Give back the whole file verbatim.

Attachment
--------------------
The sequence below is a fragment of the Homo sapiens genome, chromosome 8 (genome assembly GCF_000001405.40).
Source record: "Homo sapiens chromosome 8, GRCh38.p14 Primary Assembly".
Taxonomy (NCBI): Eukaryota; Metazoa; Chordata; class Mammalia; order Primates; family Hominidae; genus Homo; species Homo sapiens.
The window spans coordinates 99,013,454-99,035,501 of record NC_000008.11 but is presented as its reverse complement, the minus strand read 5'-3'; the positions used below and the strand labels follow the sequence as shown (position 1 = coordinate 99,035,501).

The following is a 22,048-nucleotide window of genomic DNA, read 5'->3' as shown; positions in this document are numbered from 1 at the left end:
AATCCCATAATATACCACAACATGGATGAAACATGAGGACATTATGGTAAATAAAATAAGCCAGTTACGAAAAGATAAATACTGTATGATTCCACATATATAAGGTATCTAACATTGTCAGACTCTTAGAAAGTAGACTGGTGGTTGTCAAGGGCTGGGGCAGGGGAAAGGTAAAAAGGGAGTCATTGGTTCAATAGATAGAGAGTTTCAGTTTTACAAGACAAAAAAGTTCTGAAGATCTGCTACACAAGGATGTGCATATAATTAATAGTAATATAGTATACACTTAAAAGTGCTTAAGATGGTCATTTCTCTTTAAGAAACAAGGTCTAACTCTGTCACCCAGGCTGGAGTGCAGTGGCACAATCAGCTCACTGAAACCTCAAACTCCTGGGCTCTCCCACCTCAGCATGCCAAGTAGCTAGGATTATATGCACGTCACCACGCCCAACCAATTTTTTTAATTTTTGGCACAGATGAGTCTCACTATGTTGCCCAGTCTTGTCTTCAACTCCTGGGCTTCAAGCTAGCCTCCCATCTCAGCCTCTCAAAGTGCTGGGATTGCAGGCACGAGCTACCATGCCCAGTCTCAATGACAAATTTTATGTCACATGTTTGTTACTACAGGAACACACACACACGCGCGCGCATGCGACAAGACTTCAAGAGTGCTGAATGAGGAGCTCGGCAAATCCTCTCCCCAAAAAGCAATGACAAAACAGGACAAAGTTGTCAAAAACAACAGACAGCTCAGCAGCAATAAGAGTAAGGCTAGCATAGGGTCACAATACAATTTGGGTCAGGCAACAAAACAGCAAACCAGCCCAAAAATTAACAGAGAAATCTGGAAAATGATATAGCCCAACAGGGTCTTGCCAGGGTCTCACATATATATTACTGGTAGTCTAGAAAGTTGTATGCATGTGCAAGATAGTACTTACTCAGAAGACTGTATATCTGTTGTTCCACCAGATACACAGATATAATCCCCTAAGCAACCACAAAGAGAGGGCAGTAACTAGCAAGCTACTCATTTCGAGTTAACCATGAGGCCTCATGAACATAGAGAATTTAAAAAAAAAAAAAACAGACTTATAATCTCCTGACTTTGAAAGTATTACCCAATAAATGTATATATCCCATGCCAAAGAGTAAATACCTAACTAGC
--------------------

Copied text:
The sequence below is a fragment of the Homo sapiens genome, chromosome 8 (genome assembly GCF_000001405.40).
Source record: "Homo sapiens chromosome 8, GRCh38.p14 Primary Assembly".
Taxonomy (NCBI): Eukaryota; Metazoa; Chordata; class Mammalia; order Primates; family Hominidae; genus Homo; species Homo sapiens.
The window spans coordinates 99,013,454-99,035,501 of record NC_000008.11 but is presented as its reverse complement, the minus strand read 5'-3'; the positions used below and the strand labels follow the sequence as shown (position 1 = coordinate 99,035,501).

The following is a 22,048-nucleotide window of genomic DNA, read 5'->3' as shown; positions in this document are numbered from 1 at the left end:
AATCCCATAATATACCACAACATGGATGAAACATGAGGACATTATGGTAAATAAAATAAGCCAGTTACGAAAAGATAAATACTGTATGATTCCACATATATAAGGTATCTAACATTGTCAGACTCTTAGAAAGTAGACTGGTGGTTGTCAAGGGCTGGGGCAGGGGAAAGGTAAAAAGGGAGTCATTGGTTCAATAGATAGAGAGTTTCAGTTTTACAAGACAAAAAAGTTCTGAAGATCTGCTACACAAGGATGTGCATATAATTAATAGTAATATAGTATACACTTAAAAGTGCTTAAGATGGTCATTTCTCTTTAAGAAACAAGGTCTAACTCTGTCACCCAGGCTGGAGTGCAGTGGCACAATCAGCTCACTGAAACCTCAAACTCCTGGGCTCTCCCACCTCAGCATGCCAAGTAGCTAGGATTATATGCACGTCACCACGCCCAACCAATTTTTTTAATTTTTGGCACAGATGAGTCTCACTATGTTGCCCAGTCTTGTCTTCAACTCCTGGGCTTCAAGCTAGCCTCCCATCTCAGCCTCTCAAAGTGCTGGGATTGCAGGCACGAGCTACCATGCCCAGTCTCAATGACAAATTTTATGTCACATGTTTGTTACTACAGGAACACACACACACGCGCGCGCATGCGACAAGACTTCAAGAGTGCTGAATGAGGAGCTCGGCAAATCCTCTCCCCAAAAAGCAATGACAAAACAGGACAAAGTTGTCAAAAACAACAGACAGCTCAGCAGCAATAAGAGTAAGGCTAGCATAGGGTCACAATACAATTTGGGTCAGGCAACAAAACAGCAAACCAGCCCAAAAATTAACAGAGAAATCTGGAAAATGATATAGCCCAACAGGGTCTTGCCAGGGTCTCACATATATATTACTGGTAGTCTAGAAAGTTGTATGCATGTGCAAGATAGTACTTACTCAGAAGACTGTATATCTGTTGTTCCACCAGATACACAGATATAATCCCCTAAGCAACCACAAAGAGAGGGCAGTAACTAGCAAGCTACTCATTTCGAGTTAACCATGAGGCCTCATGAACATAGAGAATTTAAAAAAAAAAAAAACAGACTTATAATCTCCTGACTTTGAAAGTATTACCCAATAAATGTATATATCCCATGCCAAAGAGTAAATACCTAACTAGC